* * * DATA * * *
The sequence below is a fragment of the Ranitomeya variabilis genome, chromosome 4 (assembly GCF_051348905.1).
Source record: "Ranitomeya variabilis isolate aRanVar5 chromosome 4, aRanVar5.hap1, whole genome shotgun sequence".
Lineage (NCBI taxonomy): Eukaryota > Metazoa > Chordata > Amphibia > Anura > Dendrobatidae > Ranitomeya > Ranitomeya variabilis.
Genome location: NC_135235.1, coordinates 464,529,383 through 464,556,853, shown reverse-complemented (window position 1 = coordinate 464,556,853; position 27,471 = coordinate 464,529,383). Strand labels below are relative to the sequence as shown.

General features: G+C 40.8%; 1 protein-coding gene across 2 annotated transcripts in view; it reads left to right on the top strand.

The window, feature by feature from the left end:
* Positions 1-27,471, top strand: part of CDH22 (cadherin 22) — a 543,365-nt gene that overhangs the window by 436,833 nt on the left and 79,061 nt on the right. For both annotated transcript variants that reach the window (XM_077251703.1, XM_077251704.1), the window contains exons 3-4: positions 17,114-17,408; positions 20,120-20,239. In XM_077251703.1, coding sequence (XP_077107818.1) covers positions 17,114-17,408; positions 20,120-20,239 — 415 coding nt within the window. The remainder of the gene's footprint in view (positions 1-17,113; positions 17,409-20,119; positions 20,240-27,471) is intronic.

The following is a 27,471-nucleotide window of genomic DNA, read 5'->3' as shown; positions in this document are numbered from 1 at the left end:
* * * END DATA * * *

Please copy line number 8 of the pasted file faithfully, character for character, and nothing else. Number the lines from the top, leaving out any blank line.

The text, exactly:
The following is a 27,471-nucleotide window of genomic DNA, read 5'->3' as shown; positions in this document are numbered from 1 at the left end: